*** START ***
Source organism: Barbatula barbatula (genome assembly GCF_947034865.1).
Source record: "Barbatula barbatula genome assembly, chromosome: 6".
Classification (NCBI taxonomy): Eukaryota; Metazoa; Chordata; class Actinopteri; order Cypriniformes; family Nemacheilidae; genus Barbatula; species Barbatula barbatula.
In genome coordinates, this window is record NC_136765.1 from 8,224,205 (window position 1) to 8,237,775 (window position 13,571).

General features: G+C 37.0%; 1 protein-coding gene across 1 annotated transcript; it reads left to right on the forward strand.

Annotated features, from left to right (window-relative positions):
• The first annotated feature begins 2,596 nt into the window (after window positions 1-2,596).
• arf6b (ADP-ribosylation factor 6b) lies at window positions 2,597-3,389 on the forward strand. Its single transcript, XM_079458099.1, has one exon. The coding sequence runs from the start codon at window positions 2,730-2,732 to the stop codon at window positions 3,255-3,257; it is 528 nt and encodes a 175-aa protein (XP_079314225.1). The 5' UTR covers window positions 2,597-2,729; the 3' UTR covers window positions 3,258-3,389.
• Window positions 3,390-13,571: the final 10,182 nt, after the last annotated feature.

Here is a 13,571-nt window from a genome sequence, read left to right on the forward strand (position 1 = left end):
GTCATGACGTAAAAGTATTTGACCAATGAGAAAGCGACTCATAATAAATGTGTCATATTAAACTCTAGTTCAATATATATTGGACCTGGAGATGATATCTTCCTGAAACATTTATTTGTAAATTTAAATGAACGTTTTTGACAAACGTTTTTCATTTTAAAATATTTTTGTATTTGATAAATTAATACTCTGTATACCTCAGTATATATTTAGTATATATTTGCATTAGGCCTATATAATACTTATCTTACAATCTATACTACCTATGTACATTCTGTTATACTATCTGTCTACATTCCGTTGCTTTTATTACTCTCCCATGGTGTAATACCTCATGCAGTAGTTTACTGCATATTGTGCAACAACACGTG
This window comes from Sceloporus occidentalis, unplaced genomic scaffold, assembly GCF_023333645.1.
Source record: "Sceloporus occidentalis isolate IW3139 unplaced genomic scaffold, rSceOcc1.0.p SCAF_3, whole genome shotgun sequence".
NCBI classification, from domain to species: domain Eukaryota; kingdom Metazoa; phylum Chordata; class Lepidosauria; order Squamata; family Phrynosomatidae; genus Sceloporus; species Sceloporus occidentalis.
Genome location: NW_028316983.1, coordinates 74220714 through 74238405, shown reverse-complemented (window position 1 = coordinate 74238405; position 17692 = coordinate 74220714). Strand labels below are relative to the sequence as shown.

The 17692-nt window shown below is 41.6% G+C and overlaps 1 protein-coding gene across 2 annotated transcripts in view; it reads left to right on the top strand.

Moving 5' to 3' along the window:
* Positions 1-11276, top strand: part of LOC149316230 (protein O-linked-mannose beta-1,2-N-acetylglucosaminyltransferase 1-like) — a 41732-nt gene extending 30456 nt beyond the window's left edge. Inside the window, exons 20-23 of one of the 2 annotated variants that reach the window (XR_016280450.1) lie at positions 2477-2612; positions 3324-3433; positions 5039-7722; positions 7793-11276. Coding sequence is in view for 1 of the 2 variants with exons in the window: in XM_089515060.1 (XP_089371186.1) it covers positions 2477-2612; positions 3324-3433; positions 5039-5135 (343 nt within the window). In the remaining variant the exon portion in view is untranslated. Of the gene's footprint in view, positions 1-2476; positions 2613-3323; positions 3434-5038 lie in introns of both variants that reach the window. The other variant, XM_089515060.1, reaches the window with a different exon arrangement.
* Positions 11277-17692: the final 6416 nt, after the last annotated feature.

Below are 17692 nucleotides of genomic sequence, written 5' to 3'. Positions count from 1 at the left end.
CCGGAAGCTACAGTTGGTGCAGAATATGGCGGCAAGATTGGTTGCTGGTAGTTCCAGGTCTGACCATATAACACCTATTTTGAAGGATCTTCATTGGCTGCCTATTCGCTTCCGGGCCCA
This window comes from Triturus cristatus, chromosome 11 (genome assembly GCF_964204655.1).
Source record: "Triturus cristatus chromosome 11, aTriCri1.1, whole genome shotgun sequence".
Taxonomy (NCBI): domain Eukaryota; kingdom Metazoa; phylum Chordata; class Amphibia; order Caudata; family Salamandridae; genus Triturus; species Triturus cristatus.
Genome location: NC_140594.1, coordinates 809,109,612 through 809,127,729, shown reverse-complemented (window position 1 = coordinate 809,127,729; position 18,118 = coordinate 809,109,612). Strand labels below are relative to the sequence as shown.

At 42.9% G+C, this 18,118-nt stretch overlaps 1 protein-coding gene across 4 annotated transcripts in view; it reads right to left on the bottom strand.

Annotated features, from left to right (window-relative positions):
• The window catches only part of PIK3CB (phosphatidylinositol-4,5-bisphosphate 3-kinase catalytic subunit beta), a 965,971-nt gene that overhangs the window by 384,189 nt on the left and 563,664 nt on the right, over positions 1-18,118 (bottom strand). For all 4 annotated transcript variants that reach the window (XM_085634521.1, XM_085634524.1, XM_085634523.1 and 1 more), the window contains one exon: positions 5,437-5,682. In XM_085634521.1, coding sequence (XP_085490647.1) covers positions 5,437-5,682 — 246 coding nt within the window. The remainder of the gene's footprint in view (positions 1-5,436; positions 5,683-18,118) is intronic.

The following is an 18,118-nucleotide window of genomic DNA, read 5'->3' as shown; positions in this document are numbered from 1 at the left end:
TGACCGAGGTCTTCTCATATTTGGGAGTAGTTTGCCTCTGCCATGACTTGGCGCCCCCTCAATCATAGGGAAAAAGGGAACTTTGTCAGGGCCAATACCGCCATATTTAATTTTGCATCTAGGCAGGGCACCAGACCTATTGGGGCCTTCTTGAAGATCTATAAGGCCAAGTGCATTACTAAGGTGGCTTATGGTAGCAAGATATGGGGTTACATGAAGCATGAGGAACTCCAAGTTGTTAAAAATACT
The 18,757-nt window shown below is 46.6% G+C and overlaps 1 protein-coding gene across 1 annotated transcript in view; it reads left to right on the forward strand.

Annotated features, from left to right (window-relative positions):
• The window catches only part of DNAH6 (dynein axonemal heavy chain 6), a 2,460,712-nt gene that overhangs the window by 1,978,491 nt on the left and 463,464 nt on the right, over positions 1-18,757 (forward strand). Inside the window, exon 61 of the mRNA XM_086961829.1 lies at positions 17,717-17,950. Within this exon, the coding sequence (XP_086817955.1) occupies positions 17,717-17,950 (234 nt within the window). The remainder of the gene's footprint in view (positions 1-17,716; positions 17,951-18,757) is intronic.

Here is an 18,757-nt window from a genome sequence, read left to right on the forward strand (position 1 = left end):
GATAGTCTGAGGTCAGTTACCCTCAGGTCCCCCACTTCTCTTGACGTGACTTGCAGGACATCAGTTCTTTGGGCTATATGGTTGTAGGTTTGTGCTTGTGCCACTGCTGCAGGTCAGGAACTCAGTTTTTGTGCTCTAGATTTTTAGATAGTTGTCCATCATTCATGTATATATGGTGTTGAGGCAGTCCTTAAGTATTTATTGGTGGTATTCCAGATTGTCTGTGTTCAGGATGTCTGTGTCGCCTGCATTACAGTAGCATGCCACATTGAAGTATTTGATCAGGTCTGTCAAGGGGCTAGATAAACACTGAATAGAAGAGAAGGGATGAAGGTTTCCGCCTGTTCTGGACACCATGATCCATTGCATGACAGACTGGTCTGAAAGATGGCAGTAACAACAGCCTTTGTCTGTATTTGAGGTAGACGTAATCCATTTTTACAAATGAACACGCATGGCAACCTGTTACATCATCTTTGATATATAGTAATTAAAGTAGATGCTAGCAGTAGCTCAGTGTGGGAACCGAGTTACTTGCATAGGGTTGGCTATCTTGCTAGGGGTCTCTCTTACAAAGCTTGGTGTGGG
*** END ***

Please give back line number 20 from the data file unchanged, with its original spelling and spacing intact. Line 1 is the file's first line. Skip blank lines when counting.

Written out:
Below are 17692 nucleotides of genomic sequence, written 5' to 3'. Positions count from 1 at the left end.